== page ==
Entering the US Military Academy at West Point on 1 July 1857, George Armstrong Custer graduated in 1861. At the academy he was given two nicknames - Cinnamon and Curly, although the family nickname was Autie. The normal 5-year course of study was cut to 4 years because of the outbreak of the US Civil War. Custer graduated last in his class and had 726 demerits, one of the worst records in the history of the Academy and this in despite of the truncated course of study. Other classmen included Felix Huston Robertson, Guy Vernor Henry, and Thomas L. "Tex" Rosser.
Commissioned as a 2d Lieutenant upon graduation, Custer first saw action at the Battle of Bull Run in July 1861. Through the course of the war, he rose in rank to brevet (temporary) major general. Due to his quick rise in rank, he was referred to as the "boy general."
After Appomattox, the best hope for an ambitious officer was the Indian Wars in the West. And that is where Custer went, as a cavalry Lt. Colonel, after a year of serving as an officer in the post-war Reconstruction in Texas, and briefly considering options in the private sector.
In Jul 1866, he was appointed Lt. Colonel of the newly-created, Kansas-based 7th Cavalry. Never lacking for brashness, he was suspended for going AWOL to see his wife.
Later, in 1873, he provided military escort for a railroad survey in the Black Hills, through territory reserved to the Lakota in 1851 & 1868 treaties. The following year, he led an expedition, returning to the Black Hills. He announced the discovery of gold, boom towns like Deadwood sprung up, and the treaties were broken. And so the seeds of bitterness were sown among the tribes of the Northern Plains against the golden-haired General. Due to his hair color, he was referred to by the Indians as "yellow hair" which was in addition to being known as "son of the morning star." The Indian nicknames are actually nice when compared to the nicknames given him by his own troops - Iron Butt, Hard Ass, and Ringlets.
At the Little Bighorn, Custer's command was part of a larger military campaign to subdue the Indians who were massing. The Indian village was composed of seven bands of Lakotas, a few Arapaho, and a number of Cheyenne. Custer's orders were to find the Indian village and inform Generals Terry and Gibbon of the location. What has never been made clear is whether he was ordered not to attack the camp but wait for the arrival of the main force or if he could use his own judgement and order an early attack. Custer did decide to attack without the main force but then made the tactical mistake of splinting his 7th Cavalry into smaller units. As a result, two battalions of three companies each and the pack train with one company were isolated from Custer's five companies who were slain at the Last Stand. The myth that Custer's entire command was wiped out still exists today. In truth, the five companies, consisting of about 215 troops out of the combined 7th Cavalry force of about 625, at the Last Stand were slain. An Army Court of Inquiry was later convened to hear the survivors testimony of the battle. No one was ever charged for misconduct. At least 18 troopers were awarded the Medal of Honor. The Custer family lost a number of family members in the battle. In addition to Custer, those who died were Custer's brothers Tom and Boston, brother-in-law Lt. James Calhoun and Custer's nephew Harry "Autie" Reed. For action during the Civil War, Tom Custer had been awarded the Medal of Honor twice. Probably, the most defining book on the battle is The Last Stand by Nathaniel Philbrick, published by Viking Penguin in 2010.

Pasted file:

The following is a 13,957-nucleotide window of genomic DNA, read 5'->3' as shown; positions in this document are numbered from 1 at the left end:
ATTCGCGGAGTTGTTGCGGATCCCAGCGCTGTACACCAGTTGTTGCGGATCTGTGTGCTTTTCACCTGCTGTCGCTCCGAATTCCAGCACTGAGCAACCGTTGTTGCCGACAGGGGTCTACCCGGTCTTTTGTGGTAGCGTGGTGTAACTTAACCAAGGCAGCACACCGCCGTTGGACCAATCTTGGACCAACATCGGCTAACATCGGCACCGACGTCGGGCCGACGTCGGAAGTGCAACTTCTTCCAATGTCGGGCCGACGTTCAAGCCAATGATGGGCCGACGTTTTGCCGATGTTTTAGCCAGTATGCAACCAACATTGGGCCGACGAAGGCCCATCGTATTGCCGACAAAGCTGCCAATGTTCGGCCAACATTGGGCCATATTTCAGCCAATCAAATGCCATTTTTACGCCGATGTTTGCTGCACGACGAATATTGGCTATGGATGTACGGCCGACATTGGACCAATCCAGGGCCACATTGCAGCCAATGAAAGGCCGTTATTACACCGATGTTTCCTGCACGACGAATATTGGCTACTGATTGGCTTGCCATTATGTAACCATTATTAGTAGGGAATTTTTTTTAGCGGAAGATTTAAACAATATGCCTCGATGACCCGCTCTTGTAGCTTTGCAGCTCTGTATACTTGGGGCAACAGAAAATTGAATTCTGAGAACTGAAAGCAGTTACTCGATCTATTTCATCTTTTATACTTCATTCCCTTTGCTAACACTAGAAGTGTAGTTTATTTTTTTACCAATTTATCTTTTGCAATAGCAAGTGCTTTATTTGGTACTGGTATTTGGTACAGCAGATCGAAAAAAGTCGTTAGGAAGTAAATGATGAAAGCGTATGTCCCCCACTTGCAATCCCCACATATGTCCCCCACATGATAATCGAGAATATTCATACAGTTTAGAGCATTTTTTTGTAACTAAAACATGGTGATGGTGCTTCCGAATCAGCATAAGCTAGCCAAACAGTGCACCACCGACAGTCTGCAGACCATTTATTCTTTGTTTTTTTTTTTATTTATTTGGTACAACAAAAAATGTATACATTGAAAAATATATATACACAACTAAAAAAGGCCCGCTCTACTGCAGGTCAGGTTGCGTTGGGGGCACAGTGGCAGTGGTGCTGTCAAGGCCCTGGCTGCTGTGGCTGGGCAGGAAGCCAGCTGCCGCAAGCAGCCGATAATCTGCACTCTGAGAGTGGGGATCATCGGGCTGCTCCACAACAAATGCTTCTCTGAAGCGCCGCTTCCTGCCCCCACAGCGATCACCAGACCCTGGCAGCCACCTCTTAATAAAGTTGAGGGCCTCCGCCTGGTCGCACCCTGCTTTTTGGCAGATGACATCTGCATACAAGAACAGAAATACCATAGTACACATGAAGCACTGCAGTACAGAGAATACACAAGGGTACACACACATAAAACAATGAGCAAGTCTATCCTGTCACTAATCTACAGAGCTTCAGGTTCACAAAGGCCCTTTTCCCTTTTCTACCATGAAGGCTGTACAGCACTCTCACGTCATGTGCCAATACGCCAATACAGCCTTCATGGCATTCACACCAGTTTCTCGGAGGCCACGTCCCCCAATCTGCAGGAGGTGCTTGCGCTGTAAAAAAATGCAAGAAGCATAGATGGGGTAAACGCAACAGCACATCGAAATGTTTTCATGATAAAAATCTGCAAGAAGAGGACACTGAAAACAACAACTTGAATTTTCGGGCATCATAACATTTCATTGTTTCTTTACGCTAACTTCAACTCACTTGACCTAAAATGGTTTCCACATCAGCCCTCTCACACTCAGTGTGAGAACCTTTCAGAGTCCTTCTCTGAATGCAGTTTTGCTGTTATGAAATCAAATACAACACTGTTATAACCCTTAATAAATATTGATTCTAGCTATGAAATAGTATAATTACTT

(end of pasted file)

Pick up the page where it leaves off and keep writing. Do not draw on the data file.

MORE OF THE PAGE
Six US states have named counties in Gen. Custer's memory: Colorado, Idaho, Montana, Nebraska, Oklahoma and South Dakota. In addition, many towns, parks and monuments are named after him as well.
What is now the Little Bighorn Battlefield National Monument was formerly called the Custer National Battlefield, renamed in 1991, signed into law by Pres. George H.W. Bush. That military engagement was known as the Battle of Greasy Grass among the Indians.
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